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Getting Your First Beehive [Pick-up Day!]

Per the previous post, someone recently asked me about what they needed to be prepared for getting bees this  Spring. After we talked for awhile, the first thing that I realized was that he had not ordered his bees yet.  My previous post went over how you get your hives but, as  mentioned by Doug, I got lost in the explanation and forgot one of my primary points of the initial post – no matter how you are getting your bees, order them right now. Nuc’s run out quickly and, from what I have been told, packages also run out from the best suppliers. So, get your orders in now.

Now, as to the point of this post, when I was talking to this gentleman who was expecting to get bees in the Spring, he asked me what  kind of ‘Nuc hive body’ to buy. This made me realize that the whole process of actually ‘installing’ your bees might be confusing to some. So, I will review it (at a high level – I recommend further research and talking to your local club members of course!) now.

With my preferred method, purchasing a ‘Nuc’, you are basically getting four or five frames of bees with a queen. The term ‘Nuc’ really refers to the size of the hive body that is used to ‘grow’ the bees. Although some folks might give you a cardboard box that holds the 5 frames, I have never heard of someone actually selling a wooden Nuc hive body with the 5 frames. So, you are really just getting 5 frames (they are going to be Deeps unless you specifically work out something else with the seller), so you are going to need a Deep hive body (w/top and bottom) to put the frames in. Since a Deep holds 10 frames, you are going to need to purchase at least 5 other frames to go in the Deep to fill it out (with your five frames of bees.) Check with your supplier, as they may want you to ‘swap frames’ with them, so you have to give them 5 empty (foundation only) frames for their 5 full frames of bees. If this is the case, your initial Deep Hive Body should also  have 10 frames of empty foundation (5 to go with the 5 you will get from the seller and 5 to give to the seller.) This will give you the bare necessities.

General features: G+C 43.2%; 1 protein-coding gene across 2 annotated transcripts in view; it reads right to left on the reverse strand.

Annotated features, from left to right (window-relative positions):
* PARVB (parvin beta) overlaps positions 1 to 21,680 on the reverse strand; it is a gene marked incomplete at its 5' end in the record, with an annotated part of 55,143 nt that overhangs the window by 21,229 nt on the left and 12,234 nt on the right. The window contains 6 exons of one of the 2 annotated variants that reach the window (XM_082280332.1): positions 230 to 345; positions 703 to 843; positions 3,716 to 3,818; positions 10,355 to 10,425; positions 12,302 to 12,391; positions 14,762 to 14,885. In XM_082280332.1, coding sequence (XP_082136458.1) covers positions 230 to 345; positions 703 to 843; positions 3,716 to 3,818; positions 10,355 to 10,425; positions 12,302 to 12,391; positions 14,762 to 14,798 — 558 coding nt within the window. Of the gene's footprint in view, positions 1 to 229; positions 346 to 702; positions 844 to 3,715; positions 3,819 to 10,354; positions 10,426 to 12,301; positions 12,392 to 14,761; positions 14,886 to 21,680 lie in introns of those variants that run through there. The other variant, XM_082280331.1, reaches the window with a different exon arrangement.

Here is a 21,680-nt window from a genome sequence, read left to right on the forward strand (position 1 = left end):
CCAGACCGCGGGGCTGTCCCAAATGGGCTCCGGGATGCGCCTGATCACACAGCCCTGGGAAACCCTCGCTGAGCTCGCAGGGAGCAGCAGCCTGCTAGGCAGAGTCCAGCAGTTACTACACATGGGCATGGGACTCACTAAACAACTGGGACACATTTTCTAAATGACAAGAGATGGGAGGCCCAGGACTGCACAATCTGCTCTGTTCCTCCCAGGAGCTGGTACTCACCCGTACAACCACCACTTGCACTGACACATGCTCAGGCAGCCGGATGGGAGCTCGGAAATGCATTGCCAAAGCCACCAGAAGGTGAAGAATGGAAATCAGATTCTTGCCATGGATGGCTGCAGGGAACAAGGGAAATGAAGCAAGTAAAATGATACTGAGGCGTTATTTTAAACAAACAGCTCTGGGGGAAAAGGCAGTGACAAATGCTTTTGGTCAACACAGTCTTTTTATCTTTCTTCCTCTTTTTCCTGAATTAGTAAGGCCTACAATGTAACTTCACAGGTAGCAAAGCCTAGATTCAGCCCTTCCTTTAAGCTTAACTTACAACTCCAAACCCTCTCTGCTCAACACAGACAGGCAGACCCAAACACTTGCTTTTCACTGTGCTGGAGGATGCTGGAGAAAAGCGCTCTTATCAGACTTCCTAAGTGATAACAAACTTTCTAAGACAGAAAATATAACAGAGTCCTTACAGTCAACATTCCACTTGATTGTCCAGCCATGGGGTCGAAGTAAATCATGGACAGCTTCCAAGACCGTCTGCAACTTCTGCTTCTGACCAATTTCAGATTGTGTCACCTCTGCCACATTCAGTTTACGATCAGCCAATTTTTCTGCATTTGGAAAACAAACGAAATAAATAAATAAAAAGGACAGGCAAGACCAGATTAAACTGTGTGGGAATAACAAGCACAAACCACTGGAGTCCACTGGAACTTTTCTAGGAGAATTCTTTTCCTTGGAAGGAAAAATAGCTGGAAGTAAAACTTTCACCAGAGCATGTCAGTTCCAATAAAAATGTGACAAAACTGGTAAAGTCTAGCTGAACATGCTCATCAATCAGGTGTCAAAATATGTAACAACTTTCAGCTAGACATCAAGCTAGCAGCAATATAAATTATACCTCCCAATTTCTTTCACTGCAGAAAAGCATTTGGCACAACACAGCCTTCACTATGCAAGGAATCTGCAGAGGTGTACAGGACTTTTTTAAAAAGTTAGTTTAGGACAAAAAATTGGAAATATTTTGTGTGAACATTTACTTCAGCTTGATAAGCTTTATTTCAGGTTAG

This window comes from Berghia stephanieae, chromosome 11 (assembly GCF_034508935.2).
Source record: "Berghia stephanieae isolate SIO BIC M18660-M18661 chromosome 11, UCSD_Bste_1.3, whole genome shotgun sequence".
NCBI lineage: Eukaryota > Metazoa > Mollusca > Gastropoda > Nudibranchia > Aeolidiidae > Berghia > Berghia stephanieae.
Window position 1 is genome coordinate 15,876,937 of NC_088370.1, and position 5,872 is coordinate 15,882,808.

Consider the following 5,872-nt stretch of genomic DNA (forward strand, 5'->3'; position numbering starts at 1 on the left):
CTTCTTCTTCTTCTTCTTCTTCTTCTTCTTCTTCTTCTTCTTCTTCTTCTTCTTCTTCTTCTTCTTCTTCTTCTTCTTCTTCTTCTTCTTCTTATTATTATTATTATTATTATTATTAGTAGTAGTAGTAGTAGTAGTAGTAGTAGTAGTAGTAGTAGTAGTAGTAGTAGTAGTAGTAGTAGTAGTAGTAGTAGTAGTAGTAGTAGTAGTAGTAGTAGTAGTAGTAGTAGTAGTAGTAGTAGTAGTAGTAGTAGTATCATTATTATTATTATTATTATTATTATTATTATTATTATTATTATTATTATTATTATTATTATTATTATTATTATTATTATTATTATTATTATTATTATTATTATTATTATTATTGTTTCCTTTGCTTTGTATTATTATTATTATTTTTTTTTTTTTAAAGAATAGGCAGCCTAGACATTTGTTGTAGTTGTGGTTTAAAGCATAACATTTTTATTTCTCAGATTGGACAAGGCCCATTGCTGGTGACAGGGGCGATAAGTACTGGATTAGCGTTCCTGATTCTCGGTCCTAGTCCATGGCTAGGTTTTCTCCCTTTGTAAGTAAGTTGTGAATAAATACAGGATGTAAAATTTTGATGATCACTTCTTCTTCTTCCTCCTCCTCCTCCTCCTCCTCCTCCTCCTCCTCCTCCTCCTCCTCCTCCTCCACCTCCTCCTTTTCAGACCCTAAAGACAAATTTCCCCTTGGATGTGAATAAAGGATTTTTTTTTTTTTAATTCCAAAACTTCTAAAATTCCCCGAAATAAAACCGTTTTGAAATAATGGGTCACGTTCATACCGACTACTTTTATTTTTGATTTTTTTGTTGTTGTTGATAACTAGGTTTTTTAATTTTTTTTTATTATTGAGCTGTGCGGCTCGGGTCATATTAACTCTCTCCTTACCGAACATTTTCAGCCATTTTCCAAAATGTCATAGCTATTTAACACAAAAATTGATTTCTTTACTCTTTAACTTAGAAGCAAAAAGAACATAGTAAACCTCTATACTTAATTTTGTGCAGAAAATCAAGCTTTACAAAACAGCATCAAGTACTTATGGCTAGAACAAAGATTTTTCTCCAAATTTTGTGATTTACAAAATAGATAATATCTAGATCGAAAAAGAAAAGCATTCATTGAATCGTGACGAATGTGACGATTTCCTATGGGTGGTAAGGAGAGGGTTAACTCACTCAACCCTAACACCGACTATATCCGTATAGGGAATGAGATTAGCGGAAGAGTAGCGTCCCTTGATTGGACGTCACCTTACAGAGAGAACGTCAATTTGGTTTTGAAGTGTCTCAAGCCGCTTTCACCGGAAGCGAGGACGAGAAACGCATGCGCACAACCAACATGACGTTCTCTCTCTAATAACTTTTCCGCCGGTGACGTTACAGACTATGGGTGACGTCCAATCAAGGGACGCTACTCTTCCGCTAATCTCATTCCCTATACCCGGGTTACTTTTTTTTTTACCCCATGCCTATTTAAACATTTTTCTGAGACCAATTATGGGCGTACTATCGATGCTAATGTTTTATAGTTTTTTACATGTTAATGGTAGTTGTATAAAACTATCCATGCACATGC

If you are getting a package, it is pretty much the same deal. A single deep with 10 frames (and top/bottom) will get you started.

Most folks (including me) would recommend getting your expansion gear now too. As a first year beekeeper, I recommend getting another Deep so that your bees can expand their broodnest to a second level once they get going. I would also get a medium or a couple of shallows in case you have a banner year. You can make the call on what you do with this, should the occasion arise, but I am pretty militant about not taking honey off of any 1st year hive, regardless of what happens.

This should get you started for a great learning experience. I should close with a couple of other thoughts.

1. There are a lot of folks that use the ‘all Medium’ strategy. This really means that you do not use Deeps or Shallows but instead use nothing but Mediums for all of your bees. I do not use this strategy, but have nothing against it. My personal advice is to start with what has always worked (2 Deeps) and make up your mind about the Medium strategy once  you have experience with bees (maybe in year 2 or 3.)

2. I pretty much talk about ‘One Hive’ in this and the last post. I am a huge believer in getting two hives, especially if you are getting packages. Once you get going with Bees, they are good little soldiers and make it fine from year to year. But, at the start, there are all sort of variables that can cause problems for you and most of them are beyond your control (Doug mentions a poor queen in a comment to the previous post). Get two hives so that a casualty does not leave you completely bee-less. You’re going to lose hives once you get into it and you’ll come to adjust to it. But, losing all of your hives in year 1 is a good way to give up on the hobby, which would really be a shame. In addition, you have something to compare to. It really helps with the learning experience.

That’s it for my ‘getting your bees’ posts. I have really only scratched the surface here and interjected some of my own opinions in several points. So, this is not designed to be the final resource, but just an ‘FYI’ for anyone thinking about getting into bees. Good luck!

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